A Smile in Every Aisle


Last week Adam and I ventured to the grocery store after work. He's satisfied to sit in the cart for a few minutes, but quickly starts itchin' to get down and explore. On this particular trip he discovered that he could grab onto the lower part of the cart's basket and push, all the while looking down at his feet.

I guided his steering from above, while at the same time grabbing and throwing things left and right into the cart as we sped down each aisle. This was a bit of a challenge for me, as I rarely remember the shopping list these days. Thus, I normally linger a bit as I shop, both trying to remember what was on the list that I left laying on the counter and what I forgot to put on the list that I left laying on the counter. Speed shopping is not my forte. But, there I was, zooming down the aisles as if racing the clock for a big prize at the end. Adam was thrilled. He'd giggle, he'd weave left, then right, then left again. Stopping nearly caused a tantrum.

I did interest him, for a short time, in opening and closing the freezer doors in the ice cream section. Some things just cannot be rushed. It was buy one, get one free. I could barely decide on one flavor, let alone two.

As we rounded the corner towards the check-out I spied a display of animal crackers in the little "circus train" boxes. Oh! Nostalgia! My mom used to buy those for me when I was young. Not only did I love the cookies, I loved the box. So, I snatched one for Adam and offered him a cookie, knowing that the cart-pushing would have to come to an end as we checked out.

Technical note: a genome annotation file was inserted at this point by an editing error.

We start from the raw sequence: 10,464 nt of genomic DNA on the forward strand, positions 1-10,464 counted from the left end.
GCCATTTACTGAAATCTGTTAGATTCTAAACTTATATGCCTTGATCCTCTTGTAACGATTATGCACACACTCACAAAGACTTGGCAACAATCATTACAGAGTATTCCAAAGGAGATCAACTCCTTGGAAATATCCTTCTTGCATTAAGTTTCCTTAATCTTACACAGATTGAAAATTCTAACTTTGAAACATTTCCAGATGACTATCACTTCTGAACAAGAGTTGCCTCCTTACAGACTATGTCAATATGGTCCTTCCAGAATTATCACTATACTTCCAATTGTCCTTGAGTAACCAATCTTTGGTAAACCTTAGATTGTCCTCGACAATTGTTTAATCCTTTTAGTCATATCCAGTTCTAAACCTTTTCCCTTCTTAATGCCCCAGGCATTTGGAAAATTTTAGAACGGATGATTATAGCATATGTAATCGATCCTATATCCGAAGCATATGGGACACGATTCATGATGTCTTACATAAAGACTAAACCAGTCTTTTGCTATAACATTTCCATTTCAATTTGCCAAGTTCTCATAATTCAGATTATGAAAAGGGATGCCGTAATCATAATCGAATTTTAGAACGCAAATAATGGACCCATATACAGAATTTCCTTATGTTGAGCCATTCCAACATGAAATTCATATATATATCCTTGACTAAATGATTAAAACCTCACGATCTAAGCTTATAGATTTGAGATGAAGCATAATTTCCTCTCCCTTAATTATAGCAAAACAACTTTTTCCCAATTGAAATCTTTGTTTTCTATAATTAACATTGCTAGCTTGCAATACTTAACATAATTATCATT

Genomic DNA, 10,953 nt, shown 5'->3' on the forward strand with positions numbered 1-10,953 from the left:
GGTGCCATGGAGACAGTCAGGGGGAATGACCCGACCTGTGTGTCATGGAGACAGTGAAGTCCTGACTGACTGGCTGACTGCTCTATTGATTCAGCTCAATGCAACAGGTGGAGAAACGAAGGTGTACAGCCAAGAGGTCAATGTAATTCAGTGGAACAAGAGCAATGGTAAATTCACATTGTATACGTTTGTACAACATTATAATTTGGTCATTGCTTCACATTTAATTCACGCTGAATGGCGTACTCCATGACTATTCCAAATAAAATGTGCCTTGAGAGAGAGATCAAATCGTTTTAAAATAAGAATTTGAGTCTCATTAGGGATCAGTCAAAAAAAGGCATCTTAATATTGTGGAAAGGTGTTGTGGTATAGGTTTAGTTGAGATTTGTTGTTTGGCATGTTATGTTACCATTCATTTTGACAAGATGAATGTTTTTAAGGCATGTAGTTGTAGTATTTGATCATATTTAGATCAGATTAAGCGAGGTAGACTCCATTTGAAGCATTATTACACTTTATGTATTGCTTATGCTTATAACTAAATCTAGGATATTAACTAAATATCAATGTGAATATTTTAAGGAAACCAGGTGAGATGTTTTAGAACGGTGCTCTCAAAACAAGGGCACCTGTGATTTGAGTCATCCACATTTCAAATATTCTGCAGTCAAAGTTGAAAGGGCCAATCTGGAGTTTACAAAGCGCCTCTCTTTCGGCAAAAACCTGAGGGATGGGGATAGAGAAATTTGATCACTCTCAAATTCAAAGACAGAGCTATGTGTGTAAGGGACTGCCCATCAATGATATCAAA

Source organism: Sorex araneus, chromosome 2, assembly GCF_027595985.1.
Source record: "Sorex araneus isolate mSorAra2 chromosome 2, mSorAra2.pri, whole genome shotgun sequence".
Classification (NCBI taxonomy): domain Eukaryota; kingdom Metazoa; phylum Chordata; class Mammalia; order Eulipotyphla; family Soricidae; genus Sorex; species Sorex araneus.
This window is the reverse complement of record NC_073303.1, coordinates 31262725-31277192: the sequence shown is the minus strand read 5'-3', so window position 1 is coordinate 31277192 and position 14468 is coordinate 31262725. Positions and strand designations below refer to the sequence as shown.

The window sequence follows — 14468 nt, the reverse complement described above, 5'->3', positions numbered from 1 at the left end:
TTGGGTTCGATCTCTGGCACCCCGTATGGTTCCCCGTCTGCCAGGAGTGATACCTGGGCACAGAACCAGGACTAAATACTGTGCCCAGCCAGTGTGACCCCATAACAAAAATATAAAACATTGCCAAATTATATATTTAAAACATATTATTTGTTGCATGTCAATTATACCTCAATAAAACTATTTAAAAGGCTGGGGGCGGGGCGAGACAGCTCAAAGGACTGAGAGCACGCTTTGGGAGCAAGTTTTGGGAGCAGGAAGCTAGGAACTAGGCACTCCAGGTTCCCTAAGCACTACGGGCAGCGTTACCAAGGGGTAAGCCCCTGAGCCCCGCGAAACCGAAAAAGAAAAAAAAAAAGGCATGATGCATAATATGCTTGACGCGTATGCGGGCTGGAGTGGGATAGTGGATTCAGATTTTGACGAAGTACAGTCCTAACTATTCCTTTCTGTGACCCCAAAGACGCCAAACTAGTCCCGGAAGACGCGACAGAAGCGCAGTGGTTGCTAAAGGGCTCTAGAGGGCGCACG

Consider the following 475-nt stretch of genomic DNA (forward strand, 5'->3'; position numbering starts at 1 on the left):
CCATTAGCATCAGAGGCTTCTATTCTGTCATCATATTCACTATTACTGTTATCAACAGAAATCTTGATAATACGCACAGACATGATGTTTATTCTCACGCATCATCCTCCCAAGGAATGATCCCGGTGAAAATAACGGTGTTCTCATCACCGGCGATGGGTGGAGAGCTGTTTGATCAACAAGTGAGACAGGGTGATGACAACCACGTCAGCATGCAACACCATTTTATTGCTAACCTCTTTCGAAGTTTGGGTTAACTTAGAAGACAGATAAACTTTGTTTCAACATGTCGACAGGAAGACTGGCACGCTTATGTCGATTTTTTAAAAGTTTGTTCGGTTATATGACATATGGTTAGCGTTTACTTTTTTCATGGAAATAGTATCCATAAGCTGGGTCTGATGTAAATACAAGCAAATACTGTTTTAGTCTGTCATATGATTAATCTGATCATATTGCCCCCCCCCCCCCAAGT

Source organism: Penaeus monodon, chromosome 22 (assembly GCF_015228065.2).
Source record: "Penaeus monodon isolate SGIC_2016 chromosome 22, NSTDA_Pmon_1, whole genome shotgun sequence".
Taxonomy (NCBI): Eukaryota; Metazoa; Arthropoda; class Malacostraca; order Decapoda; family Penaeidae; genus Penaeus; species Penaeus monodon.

It worked. For awhile. He snacked as I quickly piled things onto the belt. He began to wander...to the end of the check stand... and then over to a man in a wheelchair; the kind of wheelchair that allows a person to lay nearly flat. The man appeared to be in his early 40's and had MS or something similar. His legs were strapped down, and his head was held in place by pads on either side of his neck. "Hi", I heard my sweet boy say. And then he reached out and touched the man's hand. And then his leg. And then his chair. "Hi." Exploring some more, Adam again touched the man's arm. A lady appeared whom I guessed to be the man's wife or caregiver. "Aren't you cute!" she proclaimed. "Hi", Adam said.

By this time I had completed my purchase and pushed the cart towards Adam to round him up and head to the car. "What a sweet boy," she said. I looked at the man, and he was beaming, trying to turn so he could see Adam. I moved over so he was in the man's line of vision and he reached a shaky hand up towards my son. Adam reached out, too, and they held hands for a brief moment. "Oh my", said the lady. "We came here to buy lottery tickets but we've gotten something much more precious. Most children are scared of this big old chair."

"Well, he's a social little guy", I said. "And curious."

"Bye-bye" she said. "Bye", said Adam, waving. And then he threw two kisses, one to the lady and one to the man.

Much more precious, indeed.

Until next time,

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